In Israel today, many young people are working to hold on to Israel’s mission rather than get trapped in a cycle of acting based on hatred and animus. In a story you did not see in the media, a music video was released last spring by Hamas authorities in Gaza that is even more horrible and graphic than the one at OU. The lyrics are a horrific call to arms, and the images in the video are of bloodied Israeli bodies. It became so popular in Gaza that its producers released it in Hebrew to taunt Israeli citizens. The song is called, “Kum Aseh Piguim” translated from Arabic to Hebrew as “Up, do terror attacks!”

Remember – the goal of the song was to intimidate Israelis. But the reaction to the video was just the opposite. What happened was that Israeli kids turned it into a popular anthem, posting videos of themselves crying out joyfully, and dancing to “Up, Do Terror Attacks” in nightclubs and downloading it to cell-phones as a favored ringtone. Several groups of young Israelis re-released the song on their own, adding lyrics calling out peaceful good wishes that mock the song’s original hateful intent.

An Israeli airman explained this unique phenomenon. He said: “The fact is that this song is about what [Hamas] loves the most—they…want to see everyone dying and lying bleeding in the street like in the video. [But this is also] what we hate the most. When people sing the song, they are looking that culture straight in the eye. They see the difference between them and us, and they know what this war is about and what they’re fighting for.” (http://tabletmag.com, August 8, 2014, “How a Hamas Anthem Became a Hit in Israel,” Yoram Hazony)

When I read this story, I couldn’t help but think- that even under traumatizing circumstances, these young Israelis were not letting Hamas nor Haman nor Hitler nor anyone bent on causing them anguish to dictate the essence of their lives and the future of Israel!

So I want to end with a warning. I told you that in my office I have this book, The Anguish of the Jews. It sits by a dozen other volumes about remembering the Holocaust, supporting the State of Israel, fighting against brutality, prejudice and injustice. These are the themes most prominent in my Jewish identity and my rabbinate. But each time I raise my voice, each time I speak up, I can hardly count the number of books, mailings, letters, emails, packages and notes from voice-mail messages I receive that would best be described as “hate mail.”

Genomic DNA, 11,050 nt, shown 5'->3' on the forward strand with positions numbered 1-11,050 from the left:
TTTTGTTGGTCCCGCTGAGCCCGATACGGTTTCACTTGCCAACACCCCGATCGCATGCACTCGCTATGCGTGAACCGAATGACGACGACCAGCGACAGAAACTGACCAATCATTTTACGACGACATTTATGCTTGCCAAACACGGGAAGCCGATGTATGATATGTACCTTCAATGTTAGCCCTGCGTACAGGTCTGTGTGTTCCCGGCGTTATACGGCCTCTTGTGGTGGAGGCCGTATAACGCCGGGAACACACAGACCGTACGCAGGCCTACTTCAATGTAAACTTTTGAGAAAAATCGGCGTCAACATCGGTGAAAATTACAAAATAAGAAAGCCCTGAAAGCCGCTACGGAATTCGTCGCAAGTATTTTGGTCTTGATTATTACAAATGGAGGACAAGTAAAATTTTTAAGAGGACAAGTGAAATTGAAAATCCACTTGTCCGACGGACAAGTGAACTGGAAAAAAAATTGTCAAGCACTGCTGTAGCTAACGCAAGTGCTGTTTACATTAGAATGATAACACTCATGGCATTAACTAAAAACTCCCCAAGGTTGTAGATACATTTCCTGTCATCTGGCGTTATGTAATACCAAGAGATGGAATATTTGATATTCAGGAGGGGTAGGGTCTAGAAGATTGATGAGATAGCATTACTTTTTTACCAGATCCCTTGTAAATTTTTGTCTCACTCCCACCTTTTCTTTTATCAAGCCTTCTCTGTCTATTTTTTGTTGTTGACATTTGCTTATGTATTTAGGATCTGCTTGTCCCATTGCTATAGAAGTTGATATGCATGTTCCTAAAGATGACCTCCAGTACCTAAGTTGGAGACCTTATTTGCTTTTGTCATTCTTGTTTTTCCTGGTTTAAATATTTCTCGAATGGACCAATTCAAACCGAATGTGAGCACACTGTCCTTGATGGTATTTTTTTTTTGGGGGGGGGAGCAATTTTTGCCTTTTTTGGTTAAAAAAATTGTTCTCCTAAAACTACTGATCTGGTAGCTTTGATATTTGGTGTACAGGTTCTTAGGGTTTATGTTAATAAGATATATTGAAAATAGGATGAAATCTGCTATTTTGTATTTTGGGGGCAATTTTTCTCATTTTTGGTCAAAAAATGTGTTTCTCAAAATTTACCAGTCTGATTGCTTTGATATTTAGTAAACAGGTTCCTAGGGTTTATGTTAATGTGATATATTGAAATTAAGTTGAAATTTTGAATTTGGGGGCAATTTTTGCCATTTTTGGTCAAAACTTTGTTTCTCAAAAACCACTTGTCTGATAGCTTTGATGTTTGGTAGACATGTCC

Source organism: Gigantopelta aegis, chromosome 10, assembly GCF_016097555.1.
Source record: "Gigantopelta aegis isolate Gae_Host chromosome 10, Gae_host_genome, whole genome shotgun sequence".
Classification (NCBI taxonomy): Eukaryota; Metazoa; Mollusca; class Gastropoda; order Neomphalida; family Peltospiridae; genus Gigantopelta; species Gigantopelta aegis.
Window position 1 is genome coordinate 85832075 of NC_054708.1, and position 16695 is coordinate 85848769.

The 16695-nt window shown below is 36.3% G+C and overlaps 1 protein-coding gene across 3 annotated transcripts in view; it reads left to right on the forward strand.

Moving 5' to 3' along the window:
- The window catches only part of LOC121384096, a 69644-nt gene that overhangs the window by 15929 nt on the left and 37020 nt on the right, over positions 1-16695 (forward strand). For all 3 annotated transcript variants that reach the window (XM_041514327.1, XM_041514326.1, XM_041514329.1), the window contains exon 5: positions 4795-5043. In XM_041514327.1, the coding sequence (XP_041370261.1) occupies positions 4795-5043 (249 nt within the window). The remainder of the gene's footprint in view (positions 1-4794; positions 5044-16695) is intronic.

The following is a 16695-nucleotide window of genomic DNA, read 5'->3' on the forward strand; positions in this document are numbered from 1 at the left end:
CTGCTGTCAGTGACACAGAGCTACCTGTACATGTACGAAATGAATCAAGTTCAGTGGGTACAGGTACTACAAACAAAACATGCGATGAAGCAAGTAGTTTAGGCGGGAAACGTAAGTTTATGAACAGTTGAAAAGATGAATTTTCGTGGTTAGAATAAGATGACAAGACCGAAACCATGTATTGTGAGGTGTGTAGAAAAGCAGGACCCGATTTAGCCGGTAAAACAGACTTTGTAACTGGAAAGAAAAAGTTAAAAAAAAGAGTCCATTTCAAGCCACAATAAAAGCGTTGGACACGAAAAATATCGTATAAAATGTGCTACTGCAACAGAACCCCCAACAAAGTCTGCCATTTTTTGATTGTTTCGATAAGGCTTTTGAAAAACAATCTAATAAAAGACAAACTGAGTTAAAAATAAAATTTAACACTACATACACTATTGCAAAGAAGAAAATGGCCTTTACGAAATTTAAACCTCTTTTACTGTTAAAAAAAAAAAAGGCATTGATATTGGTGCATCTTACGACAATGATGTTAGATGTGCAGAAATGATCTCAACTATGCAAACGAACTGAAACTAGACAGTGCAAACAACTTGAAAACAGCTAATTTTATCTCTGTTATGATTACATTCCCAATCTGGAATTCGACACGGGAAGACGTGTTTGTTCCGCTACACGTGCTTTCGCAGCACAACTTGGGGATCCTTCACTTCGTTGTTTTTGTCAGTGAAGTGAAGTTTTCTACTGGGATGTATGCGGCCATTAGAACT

Let me be clear: I welcome differences in points of view and criticism of the words shared at our long-standing free pulpit. But I’m sad to report much of the material I’m sent when I speak out in the community is hateful and a lot of it is sent to me by Jews who should be ashamed of themselves. These Jews, as far as I’m concerned, they hate Judaism.

They hate Judaism because of its very essence. They screech at the top of their lungs against our striving to fulfill the values of the prophets through the work we do in the community. We could have a civil public discussion of this tension – but civility is foreign to the cowards who resort to hate mail.

No, these folks hate Judaism… because of how Judaism has evolved. They speak as if we are still locked in a primitive world where our relationship to all others must constantly be governed by deep, abiding suspicion. They refuse to accept that today’s reality is much more complex and nuanced than the Biblical composers could have ever imagined. Acknowledging that could begin a constructive dialogue within and beyond the Jewish community. But how exactly do you dialogue with those who derogate you and your friends based on race, religion, and nationality – the very techniques historically used to subjugate Jews?

The whole thing makes me curse the loneliness and isolation we face. It makes me despair for our future. But it also does one more thing. It makes me feel more motivated than ever to speak the truth as I understand it in the world. For I believe that all people of conscience should be repulsed by the rise of anti-Semitism and should abhor the singling out of Israel in a blood-soaked Middle East.

But I beg of you tonight… we in the Jewish community we must not become the sum total of all the hate, abhorrence and repulsion the world demonstrates to us. As Jews we are pledged to a nation whose faith is in life not death, blessing and not curse. Od Lo Avda Tikvatenu – We are a people whose hope is not lost.

So if on Rosh Hashanah it is indeed written, and on Yom Kippur it is sealed, then let our commitment tonight be clear. Tonight we inscribe ourselves and our people in Israel into a Book of Life and Peace, a Book of Purpose and of Kindness, and we seek to set aside a Book of Anguish and Rage that would and could be the literal end of us. We are B’nai Yisrael, children of Israel, so let us wrestle and let us prevail. For our hope is not lost. Our hope is not lost… not today- not tomorrow- not ever, Amen.